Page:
Russian President Vladimir Putin has kicked off his re-election campaign with a speech before hand-picked campaign managers from around the country. He has promised to stay the course if re-elected.
President Putin strode onto the stage for a well-choreographed event that was also televised live across Russia on state television from Moscow State University.
He reminded Russians of the economic and political turmoil that prevailed when he assumed power in 1999, and then read a string of statistics showing how the country's economy has improved.
But he said there was plenty more to be done.
He said his government has accomplished many things, but has not yet finished its job. Mr. Putin also insisted he had crushed the separatist rebels in Chechnya, although fighting in the breakaway republic continues.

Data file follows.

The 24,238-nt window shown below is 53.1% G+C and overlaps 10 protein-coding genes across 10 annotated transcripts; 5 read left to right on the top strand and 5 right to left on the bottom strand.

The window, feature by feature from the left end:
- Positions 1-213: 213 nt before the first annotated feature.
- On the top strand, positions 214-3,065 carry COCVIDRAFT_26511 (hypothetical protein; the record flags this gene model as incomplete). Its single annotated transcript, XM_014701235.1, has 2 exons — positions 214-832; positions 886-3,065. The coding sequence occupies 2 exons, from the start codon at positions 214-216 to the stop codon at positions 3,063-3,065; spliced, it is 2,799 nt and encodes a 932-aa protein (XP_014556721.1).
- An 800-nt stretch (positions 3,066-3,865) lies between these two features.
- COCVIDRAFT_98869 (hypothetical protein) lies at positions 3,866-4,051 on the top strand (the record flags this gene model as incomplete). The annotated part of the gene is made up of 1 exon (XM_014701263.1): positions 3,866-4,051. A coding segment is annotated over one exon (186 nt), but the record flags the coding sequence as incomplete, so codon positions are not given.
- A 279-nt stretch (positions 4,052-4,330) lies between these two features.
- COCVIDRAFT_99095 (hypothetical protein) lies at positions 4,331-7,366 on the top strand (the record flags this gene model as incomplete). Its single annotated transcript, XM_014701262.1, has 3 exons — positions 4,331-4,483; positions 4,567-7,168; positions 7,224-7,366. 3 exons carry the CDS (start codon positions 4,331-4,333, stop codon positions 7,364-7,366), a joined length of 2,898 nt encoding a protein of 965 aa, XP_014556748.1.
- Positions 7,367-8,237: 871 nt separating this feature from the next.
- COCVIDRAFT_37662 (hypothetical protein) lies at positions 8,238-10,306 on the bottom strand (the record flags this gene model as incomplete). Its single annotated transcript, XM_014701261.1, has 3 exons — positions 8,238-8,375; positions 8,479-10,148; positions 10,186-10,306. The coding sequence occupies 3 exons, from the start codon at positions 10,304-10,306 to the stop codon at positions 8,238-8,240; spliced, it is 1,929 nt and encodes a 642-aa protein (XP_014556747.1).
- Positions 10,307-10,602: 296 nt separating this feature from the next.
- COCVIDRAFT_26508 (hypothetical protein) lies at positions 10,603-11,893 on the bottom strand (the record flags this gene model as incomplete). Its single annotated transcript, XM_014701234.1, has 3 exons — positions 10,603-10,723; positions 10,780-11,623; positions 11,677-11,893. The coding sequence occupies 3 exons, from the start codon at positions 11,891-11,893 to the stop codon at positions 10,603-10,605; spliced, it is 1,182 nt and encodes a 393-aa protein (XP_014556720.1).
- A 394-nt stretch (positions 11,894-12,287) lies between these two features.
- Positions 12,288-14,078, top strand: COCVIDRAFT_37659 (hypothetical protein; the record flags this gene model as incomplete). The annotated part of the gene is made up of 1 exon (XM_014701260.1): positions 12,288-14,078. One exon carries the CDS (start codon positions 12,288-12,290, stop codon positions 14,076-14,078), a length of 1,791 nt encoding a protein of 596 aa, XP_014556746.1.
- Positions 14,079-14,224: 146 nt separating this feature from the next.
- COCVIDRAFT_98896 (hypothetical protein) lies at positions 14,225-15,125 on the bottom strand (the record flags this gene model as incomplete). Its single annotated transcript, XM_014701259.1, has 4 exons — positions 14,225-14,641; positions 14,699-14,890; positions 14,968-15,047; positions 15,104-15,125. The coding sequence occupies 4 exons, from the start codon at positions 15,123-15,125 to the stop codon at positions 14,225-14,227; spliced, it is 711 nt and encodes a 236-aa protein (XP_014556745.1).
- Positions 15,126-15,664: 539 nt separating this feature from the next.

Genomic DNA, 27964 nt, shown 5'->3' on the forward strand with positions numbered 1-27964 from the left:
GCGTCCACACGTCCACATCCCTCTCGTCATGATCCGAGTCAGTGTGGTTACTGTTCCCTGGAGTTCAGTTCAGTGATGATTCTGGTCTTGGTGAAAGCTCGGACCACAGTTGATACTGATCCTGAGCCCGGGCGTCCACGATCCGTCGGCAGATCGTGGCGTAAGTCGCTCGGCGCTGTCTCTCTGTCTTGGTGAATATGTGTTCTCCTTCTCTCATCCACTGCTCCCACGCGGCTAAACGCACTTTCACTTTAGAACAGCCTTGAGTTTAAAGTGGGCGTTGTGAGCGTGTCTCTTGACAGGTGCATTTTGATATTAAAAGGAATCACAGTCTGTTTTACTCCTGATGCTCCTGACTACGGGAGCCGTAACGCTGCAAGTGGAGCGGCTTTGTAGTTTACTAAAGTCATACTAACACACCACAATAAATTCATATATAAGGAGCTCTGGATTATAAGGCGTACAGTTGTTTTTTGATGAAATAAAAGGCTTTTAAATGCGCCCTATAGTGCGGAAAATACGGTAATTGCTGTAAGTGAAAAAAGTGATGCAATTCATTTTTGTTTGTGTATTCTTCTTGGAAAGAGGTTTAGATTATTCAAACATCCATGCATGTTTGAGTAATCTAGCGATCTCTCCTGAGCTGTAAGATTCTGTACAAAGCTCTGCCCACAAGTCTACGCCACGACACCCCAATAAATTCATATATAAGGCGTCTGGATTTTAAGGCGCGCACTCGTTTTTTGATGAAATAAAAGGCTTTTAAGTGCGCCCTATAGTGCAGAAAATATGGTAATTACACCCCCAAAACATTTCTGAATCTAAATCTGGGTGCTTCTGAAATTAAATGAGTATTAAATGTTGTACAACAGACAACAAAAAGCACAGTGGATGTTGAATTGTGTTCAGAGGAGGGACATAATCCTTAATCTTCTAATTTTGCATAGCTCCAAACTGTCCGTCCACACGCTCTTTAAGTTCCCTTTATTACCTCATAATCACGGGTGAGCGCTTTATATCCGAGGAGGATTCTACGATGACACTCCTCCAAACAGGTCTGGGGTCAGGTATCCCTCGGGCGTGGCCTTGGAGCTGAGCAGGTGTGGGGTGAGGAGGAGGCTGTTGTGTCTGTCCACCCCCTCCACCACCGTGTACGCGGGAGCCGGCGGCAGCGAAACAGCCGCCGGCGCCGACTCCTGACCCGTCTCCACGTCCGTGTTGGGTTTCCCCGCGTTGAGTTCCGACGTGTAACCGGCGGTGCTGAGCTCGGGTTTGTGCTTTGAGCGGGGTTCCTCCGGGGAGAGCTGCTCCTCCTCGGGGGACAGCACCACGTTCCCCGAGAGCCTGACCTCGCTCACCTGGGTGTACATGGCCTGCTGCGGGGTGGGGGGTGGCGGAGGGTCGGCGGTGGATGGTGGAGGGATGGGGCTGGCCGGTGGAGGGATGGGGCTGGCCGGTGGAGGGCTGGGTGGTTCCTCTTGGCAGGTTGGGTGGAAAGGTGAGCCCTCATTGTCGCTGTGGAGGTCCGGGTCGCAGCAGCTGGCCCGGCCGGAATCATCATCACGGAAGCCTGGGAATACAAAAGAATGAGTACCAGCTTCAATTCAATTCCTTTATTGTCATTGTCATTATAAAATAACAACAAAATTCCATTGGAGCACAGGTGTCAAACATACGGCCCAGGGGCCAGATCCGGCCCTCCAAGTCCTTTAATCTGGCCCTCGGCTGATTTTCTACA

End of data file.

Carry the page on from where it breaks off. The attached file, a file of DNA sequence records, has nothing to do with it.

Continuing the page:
Some in the audience said the speech was reminiscent of party congresses in the Soviet era, when the leader would address the party faithful brought in for the occasion. Mr. Putin seemed nostalgic for the Soviet days, saying the breakup of the Soviet Union had been a national tragedy on an enormous scale.
Across town, six opposing candidates launched their own campaigns with a debate aimed not as much at airing the issues as at underscoring the futility of political discussion in today's Russia. Mr. Putin said last week he would not take part in any public debate.
Communist Party candidate Nikolai Kharitonov said the president had no need to engage in an election campaign because, "Mr. Putin already gets all the daily exposure he needs in the mostly state-controlled media." He said Mr. Putin deprives the Russian people of the right to choose.
Most of Mr. Putin's six challengers are political unknowns who command single-digit support among voters.
Opinion polls consistently show Mr. Putin has a 70 percent approval rating and is expected to win the March 14 presidential elections by a similar percentage.